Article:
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Feds new pipeline rules show some promise, but the devil is in the details

Natural Resources Minister Carr and Environment and Climate Change Minister McKenna just concluded a press conference announcing new rules for pipeline projects.

Today’s much anticipated announcement comes amid a tumultuous two weeks where Kinder Morgan’s proposed Trans Mountain pipeline expansion and TransCanada’s Energy East project were capitulated onto a national news stage, unlike anything we’ve seen before.

Earlier today, I wrote a blog outlining what we wanted to see in today’s announcement.

Here are some details about the new rules and an assessment based on what we want to see in pipeline reviews. Details included here are informed by a government backgrounder, and in viewing today’s press conference.

Today’s announcement confirms both a transition process for existing projects and a longer term overhaul of environmental assessments and the National Energy Board (NEB) that will reportedly happen over the course of two years.

The principles guiding the transition process are:

  1. Project proponent are not forced to start over

  2. Process is science-based, employs traditional ecological knowledge and other relevant evidence

  3. Views of affected communities are sought and considered

  4. Process supports First Nation consultation and accommodation 

  5. Process includes direct and upstream greenhouse gas emissions linked to project 

Status of the Energy East project:

Energy East will fall under an interim review based on 5 principles. 

This interim review for Energy East means (directly from the government backgrounder):

Energy East Pipeline

  • Natural Resources Canada will undertake deeper consultations with Indigenous peoples potentially affected by the project and provide funding to support these consultations;

  • To help facilitate expanded public input into the National Energy Board review process, including public and community engagement activities, the Minister of Natural Resources intends to recommend the appointment of three temporary members to the National Energy Board; and,

  • The Government of Canada will assess the upstream greenhouse gas emissions associated with this project and make this information public.”

The press conference revealed that it will take 27 months to make the final decision on Energy East, which translates (if we take now as the starting point) into April 2019. This is another significant delay for TransCanada, that already had to push back its proposed project timeline in light of cancelling the controversial proposed Cacouna port. 

Status of the Kinder Morgan Trans Mountain project:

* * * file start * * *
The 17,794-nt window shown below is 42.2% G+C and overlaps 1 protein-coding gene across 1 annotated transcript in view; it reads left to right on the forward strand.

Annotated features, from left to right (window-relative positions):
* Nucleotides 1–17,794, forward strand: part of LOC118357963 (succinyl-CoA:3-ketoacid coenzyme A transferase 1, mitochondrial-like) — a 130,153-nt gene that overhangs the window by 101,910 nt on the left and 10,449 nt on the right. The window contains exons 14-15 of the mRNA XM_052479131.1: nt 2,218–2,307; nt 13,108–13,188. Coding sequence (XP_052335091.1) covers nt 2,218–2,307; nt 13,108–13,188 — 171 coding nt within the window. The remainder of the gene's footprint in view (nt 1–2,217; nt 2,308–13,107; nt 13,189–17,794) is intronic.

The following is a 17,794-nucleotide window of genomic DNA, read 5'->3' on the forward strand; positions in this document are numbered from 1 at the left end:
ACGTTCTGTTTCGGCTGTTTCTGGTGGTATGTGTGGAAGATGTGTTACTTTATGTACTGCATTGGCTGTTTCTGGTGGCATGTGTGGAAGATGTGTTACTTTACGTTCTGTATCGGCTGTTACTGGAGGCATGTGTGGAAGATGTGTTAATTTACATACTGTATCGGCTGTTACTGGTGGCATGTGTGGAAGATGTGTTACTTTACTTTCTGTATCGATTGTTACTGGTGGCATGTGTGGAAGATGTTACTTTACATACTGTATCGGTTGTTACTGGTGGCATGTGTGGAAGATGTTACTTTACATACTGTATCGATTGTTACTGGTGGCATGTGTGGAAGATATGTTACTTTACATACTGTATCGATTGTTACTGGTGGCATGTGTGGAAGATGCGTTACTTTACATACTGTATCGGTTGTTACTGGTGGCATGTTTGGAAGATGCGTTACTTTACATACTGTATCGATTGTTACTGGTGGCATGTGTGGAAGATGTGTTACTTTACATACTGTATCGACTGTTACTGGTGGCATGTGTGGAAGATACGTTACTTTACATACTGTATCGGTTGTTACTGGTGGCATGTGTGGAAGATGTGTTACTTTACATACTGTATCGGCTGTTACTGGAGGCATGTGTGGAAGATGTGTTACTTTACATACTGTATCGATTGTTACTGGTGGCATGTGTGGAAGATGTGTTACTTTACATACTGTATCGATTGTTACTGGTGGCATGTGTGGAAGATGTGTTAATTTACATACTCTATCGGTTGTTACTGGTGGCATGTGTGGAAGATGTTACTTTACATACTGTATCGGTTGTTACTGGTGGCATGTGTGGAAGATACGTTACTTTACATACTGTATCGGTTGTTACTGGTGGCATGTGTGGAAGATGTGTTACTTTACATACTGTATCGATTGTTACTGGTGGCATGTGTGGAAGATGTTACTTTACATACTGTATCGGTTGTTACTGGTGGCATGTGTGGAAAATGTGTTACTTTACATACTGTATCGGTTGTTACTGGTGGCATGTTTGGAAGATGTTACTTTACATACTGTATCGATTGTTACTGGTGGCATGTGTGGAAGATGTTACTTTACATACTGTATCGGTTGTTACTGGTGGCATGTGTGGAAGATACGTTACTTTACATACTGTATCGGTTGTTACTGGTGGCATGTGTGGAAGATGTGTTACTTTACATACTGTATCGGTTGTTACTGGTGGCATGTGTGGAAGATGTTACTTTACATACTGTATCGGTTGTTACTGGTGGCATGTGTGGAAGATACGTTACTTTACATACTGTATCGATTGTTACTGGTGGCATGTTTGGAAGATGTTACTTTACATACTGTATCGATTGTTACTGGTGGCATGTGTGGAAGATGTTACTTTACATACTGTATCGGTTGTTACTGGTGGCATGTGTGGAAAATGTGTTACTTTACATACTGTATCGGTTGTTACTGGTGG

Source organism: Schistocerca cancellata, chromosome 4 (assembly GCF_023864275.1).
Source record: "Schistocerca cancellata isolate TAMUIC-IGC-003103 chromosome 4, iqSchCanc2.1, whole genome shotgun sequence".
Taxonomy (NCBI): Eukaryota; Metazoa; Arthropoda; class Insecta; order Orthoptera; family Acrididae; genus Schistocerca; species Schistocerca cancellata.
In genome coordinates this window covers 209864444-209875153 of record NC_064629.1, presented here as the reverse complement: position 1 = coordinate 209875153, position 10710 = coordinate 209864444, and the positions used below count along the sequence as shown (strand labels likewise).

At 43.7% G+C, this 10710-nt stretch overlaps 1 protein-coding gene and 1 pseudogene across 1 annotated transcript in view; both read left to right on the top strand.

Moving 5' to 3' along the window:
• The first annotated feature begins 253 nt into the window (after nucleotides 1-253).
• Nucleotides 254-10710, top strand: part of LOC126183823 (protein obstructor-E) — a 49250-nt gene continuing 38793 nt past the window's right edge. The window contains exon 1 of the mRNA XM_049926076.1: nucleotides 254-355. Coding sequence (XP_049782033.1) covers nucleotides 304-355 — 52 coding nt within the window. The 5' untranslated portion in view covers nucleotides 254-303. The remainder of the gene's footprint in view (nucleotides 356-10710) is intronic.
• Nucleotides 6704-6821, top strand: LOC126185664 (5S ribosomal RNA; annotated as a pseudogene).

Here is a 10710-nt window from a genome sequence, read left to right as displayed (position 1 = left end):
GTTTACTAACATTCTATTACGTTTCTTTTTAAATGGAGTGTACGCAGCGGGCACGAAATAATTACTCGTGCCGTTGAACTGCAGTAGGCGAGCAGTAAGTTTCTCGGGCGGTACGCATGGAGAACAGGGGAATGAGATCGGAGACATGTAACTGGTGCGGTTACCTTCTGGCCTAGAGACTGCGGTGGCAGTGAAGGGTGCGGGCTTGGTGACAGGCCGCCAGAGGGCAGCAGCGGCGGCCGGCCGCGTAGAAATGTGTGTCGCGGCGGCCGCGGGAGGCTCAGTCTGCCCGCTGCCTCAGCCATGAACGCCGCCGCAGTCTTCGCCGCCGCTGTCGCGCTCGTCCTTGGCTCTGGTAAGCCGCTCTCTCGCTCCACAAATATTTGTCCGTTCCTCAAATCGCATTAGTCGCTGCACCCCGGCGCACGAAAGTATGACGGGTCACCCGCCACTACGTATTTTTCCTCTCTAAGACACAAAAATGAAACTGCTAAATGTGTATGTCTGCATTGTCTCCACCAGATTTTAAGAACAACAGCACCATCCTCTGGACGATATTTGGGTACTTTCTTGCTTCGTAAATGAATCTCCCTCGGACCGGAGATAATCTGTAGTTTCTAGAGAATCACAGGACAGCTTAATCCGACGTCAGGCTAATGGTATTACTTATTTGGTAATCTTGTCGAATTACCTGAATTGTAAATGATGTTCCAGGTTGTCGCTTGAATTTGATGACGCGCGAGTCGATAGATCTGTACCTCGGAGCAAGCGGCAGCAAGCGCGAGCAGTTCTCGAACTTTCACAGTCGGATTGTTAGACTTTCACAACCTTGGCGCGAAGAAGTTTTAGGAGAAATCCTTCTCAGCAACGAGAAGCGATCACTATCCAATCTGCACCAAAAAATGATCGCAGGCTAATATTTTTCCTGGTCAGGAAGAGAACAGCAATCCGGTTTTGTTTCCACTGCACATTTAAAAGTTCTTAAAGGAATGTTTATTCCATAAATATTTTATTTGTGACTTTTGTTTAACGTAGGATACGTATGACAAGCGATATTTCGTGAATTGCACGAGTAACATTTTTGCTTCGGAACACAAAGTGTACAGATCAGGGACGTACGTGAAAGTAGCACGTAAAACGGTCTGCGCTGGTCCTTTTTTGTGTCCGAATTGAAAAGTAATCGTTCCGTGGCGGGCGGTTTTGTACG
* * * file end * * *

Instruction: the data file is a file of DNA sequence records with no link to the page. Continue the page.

Kinder Morgan’s proposal will also fall under the interim system. In addition to the above principles, more specifically (also from the government backgrounder):

The Government of Canada will:

  • Undertake deeper consultation with Indigenous peoples and provide additional funding to support participation in these consultations;

  • Assess the upstream greenhouse gas emissions associated with this project and make this information public; and,

  • Appoint a Ministerial Representative to engage communities, including Indigenous communities potentially affected by the project, to seek their views and report back to the Minister of Natural Resources.

Overall, it is clear that the clear criticisms of communities, groups, individuals, First Nations and experts have with the current NEB process are being recognized and heard. 

There will be a climate test for pipelines.

There are efforts around improved consultation with First Nations and communities.

There is a longer term goal of modernizing the NEB and environmental assessments given how weakened they have become (particularly under Harper changes).

It remains to be seen how rigorous these changes will really be. First off, Energy East should not be under a transition process, but rather then new NEB and Environmental Assessment process. As argued earlier, the Energy East review really hasn’t begun yet (no announced intervenors or timeline for hearings) so why allow it to proceed under an admittedly flawed process? 

The details around what public engagement will actually be remain vague and its hard to envision a transition or supplementary process that will actually redress the clear flaws exhibited in the Kinder Morgan Trans Mountain and TransCanada Energy East reviews.

Assessment based on the deficiencies and needed actions we’ve outlined for pipeline reviews:

Address the clear deficiencies highlighted in the most recent audit http://canadians.org/blog/audit-national-energy-board-reveals-ongoing-incompetence by the federal commissioner of the environment and sustainable development.

ANSWER: It was suggested in the press conference that the NEB modernization will happen over the course of 2 years and that the interim process will inform it. No direct response to the deficiencies highlighted in the most recent audit.